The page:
‘Susanna,’ thought Susanna, ‘is a small worm compared to me.’
‘So,’ thought Susanna, ‘you think you are something? You think you can insult me willy-nilly, and that I will do nothing?’
‘Oh,’ thought Susanna, ‘I wish you would do something, so that I’d have the chance to crush you into the nothing you are.’
And so Susanna was, in a word, conflicted. Over what? The sky had been blue all day, the stream had been bubbling playfully, and her stomach was pleasantly full of chocolates. There was, in a phrase, nothing wrong.
But sometimes it’s just this kind of carefreeness that causes people to struggle. And so it was today: Susanna sat on the small wooden bridge in our garden, her legs dangling out over the water as she muttered cruel slanders to herself.
Now, on a sunny day like that one, dark thoughts show up quite clearly, and so when I looked out the kitchen window into the garden I could see that something was wrong by the sort of shadowy halo that had formed around her. So I sent Toby, our youngest, to see what was the matter. He was only seven years old, not much younger than Susanna, and they had always gotten along.
I watched from the window as he walked carefully up to her and stood a moment by her on the bridge. She didn’t seem to notice. He tapped her on the shoulder. Still she did nothing. He tapped her again.
This time it must have done the trick because Susanna snapped, lashing her head around and glaring at him so fiercely that he ran straight back to me in the kitchen and hugged me close for comfort.
I calmed Toby down; the brave boy barely held back his tears. Oh those dark thoughts must have gotten a real hold of her! Something would have to be done. I knew Susanna was only indulging a whim, passing the time with evil, so to speak, but it had gone far enough. And anyway, it’s an ugly habit – we all know that an appetite, once indulged, only grows.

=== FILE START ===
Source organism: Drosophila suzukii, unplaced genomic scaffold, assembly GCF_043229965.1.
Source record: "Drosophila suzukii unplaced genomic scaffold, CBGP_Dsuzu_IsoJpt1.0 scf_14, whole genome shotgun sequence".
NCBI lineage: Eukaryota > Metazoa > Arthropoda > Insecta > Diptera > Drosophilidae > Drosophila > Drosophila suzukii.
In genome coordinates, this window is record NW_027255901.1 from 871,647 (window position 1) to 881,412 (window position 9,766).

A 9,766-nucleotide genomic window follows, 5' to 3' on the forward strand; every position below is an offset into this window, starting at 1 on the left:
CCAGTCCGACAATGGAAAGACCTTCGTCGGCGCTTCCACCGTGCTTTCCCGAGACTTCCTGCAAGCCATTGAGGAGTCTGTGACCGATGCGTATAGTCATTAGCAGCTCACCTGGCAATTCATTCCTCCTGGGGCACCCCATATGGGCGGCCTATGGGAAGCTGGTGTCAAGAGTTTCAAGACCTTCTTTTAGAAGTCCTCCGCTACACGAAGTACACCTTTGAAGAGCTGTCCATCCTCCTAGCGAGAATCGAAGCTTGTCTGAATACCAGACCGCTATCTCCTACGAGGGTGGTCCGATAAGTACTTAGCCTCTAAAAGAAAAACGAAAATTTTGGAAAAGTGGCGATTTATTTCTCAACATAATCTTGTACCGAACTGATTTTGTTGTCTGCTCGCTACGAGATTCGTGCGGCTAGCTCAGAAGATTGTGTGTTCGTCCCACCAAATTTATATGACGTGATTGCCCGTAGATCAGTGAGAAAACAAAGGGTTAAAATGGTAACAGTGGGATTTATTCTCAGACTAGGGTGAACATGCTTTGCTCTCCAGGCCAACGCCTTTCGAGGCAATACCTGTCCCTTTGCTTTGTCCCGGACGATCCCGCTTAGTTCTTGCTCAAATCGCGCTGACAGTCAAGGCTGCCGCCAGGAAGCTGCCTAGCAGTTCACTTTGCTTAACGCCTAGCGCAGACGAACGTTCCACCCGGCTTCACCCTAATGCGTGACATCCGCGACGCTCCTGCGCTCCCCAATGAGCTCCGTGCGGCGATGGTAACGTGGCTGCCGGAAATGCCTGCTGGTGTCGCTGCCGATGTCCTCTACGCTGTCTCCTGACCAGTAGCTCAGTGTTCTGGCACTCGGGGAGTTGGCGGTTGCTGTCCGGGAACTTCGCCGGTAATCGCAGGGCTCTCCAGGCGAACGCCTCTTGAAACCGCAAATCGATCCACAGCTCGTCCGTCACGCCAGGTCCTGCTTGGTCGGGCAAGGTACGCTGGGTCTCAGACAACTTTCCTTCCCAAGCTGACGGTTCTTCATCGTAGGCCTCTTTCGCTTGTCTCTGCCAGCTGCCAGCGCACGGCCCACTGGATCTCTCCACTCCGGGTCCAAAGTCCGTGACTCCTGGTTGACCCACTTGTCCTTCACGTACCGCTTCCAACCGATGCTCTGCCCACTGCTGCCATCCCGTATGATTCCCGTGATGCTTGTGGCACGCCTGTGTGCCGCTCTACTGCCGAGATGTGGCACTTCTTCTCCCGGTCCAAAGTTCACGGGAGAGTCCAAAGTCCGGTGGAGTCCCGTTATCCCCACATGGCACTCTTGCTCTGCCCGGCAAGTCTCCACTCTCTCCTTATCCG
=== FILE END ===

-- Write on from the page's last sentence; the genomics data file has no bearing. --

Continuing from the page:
So I went out there myself to put an end to all this. Striding out into the garden, I had the distinct sense that there was a real black spot on that bridge. The garden is more of a field really, surrounded by a sort of horseshoe of trees which form the edge of the forest beyond. The little stream we have runs out of the woods and into a little gulley by the side of the house. On spring days the field fills with flowers and is really quite beautiful. Today was such a day, but something was sucking the joy out of everything, and that something was Susanna’s foul temper.
I went up to the bridge and stood a few feet away, looking straight at her. Her twisting face made cruel shapes as she whispered words to herself, her body tense and her eyes fixed on nothing.
“Susanna,” I said firmly, “you had better stop this nonsense right now and come apologize to your brother.”
She seemed to laugh a bit, and, holding the rest of her body perfectly still, she turned her head to look at me. Once I saw her eyes, I knew what had happened. Her mouth opened, and I saw her teeth were sharp, her tongue long and black as it flopped out of her jaws.
Then all at once, she was on her feet and running toward me. In a snap I shot my knee out and caught her square on the head as she rushed for me, breaking her nose. She wailed and stepped back, her hands on her nose and blood dripping through them. Then she gave me one last vicious glare, as if to say she would not forget the insult, and ran off into the woods.